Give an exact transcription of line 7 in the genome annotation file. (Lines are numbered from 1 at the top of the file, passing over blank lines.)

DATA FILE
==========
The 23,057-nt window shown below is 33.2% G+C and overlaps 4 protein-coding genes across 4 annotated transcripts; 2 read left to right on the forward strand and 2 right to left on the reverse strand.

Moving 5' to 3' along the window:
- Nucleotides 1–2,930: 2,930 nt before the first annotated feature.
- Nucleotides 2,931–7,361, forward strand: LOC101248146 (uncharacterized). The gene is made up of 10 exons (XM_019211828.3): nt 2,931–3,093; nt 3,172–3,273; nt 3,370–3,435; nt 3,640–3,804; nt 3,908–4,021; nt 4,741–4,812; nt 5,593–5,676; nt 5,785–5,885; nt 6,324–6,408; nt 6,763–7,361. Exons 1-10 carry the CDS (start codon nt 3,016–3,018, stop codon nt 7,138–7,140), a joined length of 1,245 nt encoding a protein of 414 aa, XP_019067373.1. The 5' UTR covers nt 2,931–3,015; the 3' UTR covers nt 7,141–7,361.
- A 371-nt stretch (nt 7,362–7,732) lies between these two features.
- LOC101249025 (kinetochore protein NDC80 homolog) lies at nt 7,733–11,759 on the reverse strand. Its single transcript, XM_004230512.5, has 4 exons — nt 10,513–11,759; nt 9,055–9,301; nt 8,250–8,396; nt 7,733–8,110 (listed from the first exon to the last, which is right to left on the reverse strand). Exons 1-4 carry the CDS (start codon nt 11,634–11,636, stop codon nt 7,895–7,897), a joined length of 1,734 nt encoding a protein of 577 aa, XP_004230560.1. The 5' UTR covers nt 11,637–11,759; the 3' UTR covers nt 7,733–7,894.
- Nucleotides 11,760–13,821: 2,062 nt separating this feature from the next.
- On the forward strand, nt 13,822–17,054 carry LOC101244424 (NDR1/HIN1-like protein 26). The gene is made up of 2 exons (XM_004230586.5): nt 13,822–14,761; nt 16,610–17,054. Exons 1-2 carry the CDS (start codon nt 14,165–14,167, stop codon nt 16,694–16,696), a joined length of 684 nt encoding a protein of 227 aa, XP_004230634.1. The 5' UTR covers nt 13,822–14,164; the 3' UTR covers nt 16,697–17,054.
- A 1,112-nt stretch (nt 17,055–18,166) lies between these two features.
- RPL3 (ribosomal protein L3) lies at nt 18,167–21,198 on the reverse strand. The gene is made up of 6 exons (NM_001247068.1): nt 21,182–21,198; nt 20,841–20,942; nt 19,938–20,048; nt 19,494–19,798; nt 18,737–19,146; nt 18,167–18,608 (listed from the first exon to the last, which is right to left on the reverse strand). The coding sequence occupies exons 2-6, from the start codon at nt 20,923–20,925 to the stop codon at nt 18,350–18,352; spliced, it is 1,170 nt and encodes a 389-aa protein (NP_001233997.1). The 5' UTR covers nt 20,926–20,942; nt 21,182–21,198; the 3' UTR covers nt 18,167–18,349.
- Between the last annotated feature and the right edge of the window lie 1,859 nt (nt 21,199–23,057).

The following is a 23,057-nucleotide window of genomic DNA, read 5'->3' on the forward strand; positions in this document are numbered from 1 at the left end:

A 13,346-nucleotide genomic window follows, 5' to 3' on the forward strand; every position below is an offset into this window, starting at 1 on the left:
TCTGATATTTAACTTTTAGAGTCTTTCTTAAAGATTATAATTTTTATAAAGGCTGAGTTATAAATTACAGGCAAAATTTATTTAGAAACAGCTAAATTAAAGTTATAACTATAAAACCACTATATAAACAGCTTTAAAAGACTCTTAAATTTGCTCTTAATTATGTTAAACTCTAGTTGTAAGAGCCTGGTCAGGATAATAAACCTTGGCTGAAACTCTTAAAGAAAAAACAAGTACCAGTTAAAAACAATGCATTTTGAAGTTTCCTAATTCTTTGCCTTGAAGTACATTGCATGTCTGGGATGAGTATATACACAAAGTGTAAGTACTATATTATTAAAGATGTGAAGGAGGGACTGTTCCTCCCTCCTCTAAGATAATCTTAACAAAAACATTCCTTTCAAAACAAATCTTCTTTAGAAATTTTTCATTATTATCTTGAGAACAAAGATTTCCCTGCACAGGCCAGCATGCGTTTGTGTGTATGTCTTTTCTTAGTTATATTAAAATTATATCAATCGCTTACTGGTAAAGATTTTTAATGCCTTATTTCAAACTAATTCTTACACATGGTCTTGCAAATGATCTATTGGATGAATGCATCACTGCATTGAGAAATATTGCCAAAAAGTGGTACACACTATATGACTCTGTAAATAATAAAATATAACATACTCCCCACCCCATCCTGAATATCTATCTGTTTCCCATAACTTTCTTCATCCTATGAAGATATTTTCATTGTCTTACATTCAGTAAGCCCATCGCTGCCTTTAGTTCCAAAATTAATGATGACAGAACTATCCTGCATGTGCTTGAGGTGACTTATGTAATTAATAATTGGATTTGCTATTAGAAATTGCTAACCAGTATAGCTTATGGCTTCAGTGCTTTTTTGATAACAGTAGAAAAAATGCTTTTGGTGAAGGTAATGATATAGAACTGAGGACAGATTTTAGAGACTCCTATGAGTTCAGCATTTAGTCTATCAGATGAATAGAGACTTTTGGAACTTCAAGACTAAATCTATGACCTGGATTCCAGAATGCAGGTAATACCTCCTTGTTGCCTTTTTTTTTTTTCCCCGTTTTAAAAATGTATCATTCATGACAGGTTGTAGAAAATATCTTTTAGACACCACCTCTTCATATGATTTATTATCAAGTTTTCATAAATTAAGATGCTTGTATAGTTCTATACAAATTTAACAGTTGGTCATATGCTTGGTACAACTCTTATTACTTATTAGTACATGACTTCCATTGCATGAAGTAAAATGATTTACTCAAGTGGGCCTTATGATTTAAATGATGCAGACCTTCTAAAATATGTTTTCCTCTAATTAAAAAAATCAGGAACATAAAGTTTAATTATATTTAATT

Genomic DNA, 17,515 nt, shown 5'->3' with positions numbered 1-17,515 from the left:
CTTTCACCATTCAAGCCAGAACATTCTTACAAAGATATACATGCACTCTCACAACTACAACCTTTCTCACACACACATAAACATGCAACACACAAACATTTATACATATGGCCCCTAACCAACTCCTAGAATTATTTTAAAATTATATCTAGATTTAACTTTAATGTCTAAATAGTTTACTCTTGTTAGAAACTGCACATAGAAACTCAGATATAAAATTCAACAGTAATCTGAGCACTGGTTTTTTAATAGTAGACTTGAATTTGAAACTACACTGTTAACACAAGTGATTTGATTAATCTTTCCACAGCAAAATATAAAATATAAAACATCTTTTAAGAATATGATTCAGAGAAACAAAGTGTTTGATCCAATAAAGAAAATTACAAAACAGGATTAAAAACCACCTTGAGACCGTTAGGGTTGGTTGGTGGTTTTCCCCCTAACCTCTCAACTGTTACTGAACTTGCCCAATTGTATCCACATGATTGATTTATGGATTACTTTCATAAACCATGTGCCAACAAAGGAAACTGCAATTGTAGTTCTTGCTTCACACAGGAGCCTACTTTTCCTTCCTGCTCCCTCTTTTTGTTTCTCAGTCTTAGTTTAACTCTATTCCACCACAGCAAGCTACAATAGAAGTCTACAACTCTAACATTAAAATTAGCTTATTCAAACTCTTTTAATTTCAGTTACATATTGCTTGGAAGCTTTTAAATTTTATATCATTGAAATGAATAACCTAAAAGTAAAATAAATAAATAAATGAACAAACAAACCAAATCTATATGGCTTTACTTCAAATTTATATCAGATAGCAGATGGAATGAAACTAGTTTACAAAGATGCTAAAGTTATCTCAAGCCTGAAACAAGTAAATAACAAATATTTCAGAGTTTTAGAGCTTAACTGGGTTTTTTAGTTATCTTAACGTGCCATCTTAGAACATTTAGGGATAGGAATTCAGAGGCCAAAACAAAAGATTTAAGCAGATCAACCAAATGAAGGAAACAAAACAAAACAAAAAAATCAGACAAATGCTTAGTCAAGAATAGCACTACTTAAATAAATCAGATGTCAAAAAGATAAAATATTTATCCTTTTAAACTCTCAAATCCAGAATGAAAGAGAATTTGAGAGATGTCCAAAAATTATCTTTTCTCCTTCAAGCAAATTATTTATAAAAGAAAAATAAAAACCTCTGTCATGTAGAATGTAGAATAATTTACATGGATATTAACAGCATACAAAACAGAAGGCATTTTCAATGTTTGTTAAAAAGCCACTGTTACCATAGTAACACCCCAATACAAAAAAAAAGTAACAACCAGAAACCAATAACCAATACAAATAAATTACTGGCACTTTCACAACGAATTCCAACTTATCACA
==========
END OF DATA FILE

- Nucleotides 11,760–13,821: 2,062 nt separating this feature from the next.